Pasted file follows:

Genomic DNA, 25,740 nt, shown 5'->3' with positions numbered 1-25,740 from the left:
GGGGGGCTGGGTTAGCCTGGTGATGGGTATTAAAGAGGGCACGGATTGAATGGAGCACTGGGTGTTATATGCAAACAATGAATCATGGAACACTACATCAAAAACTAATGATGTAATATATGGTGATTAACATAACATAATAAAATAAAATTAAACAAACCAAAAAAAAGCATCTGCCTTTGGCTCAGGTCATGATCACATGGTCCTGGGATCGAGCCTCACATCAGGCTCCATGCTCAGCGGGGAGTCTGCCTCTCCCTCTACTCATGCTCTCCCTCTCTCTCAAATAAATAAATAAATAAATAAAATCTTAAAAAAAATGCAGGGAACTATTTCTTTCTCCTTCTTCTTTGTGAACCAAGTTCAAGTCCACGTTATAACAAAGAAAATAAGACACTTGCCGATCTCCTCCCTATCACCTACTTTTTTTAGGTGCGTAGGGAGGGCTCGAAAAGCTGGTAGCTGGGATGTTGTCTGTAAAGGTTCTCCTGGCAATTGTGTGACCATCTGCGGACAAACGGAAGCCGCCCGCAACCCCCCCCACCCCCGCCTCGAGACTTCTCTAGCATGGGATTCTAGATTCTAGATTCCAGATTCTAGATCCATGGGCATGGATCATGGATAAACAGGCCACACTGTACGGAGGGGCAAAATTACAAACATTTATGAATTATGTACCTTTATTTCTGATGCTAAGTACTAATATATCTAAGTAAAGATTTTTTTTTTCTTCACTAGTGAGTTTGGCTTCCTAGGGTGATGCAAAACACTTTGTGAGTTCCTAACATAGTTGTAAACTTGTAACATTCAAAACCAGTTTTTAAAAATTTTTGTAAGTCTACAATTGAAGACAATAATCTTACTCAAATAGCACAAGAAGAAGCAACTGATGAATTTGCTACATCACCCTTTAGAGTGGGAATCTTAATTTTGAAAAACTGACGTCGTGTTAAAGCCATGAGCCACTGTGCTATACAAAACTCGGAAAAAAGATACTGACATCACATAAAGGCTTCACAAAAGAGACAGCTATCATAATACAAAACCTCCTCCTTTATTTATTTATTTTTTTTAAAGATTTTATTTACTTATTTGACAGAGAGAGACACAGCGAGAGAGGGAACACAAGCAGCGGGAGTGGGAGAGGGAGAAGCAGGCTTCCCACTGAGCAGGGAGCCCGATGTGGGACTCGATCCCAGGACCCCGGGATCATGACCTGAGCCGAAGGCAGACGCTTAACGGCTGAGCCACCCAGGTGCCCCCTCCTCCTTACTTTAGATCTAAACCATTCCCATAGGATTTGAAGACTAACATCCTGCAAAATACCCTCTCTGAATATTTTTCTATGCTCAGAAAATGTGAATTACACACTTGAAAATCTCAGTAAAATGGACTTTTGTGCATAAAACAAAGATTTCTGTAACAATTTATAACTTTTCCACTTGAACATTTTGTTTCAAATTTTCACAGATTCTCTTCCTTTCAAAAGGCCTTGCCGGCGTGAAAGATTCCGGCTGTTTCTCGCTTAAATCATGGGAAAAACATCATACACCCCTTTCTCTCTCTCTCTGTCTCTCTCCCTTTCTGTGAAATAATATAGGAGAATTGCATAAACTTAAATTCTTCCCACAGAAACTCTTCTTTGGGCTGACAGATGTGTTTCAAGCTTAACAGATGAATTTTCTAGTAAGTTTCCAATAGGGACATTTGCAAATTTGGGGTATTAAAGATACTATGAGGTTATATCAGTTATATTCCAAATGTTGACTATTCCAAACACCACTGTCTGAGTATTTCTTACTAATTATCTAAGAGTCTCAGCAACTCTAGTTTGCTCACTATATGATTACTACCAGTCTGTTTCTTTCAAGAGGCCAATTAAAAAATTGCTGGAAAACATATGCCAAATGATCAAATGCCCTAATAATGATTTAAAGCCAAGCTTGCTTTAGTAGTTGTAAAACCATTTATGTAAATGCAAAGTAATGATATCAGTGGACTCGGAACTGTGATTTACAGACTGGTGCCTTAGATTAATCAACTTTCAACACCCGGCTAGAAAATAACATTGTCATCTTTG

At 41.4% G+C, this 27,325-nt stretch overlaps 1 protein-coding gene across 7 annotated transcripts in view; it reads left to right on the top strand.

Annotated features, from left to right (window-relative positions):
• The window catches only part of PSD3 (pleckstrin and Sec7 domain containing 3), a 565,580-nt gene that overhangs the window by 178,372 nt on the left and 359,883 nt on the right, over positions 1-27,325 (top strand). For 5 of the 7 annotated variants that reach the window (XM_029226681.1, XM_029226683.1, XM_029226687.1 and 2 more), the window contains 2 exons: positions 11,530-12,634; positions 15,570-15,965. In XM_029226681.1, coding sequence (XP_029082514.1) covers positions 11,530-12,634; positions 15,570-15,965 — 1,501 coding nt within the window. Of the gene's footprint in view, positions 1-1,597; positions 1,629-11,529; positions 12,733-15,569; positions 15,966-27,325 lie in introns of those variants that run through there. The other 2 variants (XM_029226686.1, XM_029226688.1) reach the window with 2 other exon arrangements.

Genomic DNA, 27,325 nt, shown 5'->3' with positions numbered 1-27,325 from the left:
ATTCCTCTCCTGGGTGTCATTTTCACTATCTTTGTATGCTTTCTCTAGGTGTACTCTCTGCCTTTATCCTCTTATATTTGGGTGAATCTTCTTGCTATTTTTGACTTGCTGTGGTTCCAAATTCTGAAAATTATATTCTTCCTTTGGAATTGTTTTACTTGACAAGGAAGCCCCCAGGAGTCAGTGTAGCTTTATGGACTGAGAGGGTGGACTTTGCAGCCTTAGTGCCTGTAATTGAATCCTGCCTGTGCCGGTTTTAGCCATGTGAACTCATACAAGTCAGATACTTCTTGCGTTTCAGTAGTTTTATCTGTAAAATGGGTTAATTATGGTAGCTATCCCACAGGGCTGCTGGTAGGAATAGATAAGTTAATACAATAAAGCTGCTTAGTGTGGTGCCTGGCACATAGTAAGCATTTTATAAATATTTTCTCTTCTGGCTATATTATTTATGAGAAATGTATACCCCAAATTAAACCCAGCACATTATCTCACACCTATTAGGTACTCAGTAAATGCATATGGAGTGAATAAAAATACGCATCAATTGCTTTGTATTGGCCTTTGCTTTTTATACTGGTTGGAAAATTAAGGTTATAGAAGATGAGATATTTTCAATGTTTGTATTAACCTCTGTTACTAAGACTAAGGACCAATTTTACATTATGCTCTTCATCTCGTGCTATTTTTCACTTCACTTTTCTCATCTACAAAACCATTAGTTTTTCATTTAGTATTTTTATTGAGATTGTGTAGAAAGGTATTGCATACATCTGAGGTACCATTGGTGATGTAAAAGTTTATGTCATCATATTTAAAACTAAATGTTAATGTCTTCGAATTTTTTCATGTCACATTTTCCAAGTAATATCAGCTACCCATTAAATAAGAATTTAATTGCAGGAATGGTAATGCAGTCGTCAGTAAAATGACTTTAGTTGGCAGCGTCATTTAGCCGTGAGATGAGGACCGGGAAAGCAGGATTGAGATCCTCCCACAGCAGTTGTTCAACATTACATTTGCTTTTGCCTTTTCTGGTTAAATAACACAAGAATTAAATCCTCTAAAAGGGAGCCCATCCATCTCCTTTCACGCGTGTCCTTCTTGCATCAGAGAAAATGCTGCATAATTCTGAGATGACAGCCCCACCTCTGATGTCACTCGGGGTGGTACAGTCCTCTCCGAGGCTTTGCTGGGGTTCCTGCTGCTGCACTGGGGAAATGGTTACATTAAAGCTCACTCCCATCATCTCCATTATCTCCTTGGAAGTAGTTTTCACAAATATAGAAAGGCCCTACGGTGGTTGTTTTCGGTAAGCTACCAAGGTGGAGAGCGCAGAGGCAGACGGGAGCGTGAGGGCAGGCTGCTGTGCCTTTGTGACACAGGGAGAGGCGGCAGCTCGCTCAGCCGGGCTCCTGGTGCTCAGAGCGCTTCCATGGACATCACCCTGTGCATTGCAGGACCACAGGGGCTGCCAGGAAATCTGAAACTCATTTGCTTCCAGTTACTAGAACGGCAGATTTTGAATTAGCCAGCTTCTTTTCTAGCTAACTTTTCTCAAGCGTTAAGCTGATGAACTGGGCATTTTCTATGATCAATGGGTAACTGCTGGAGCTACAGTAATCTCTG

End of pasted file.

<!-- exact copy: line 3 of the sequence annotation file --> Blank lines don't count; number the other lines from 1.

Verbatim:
At 41.4% G+C, this 27,325-nt stretch overlaps 1 protein-coding gene across 7 annotated transcripts in view; it reads left to right on the top strand.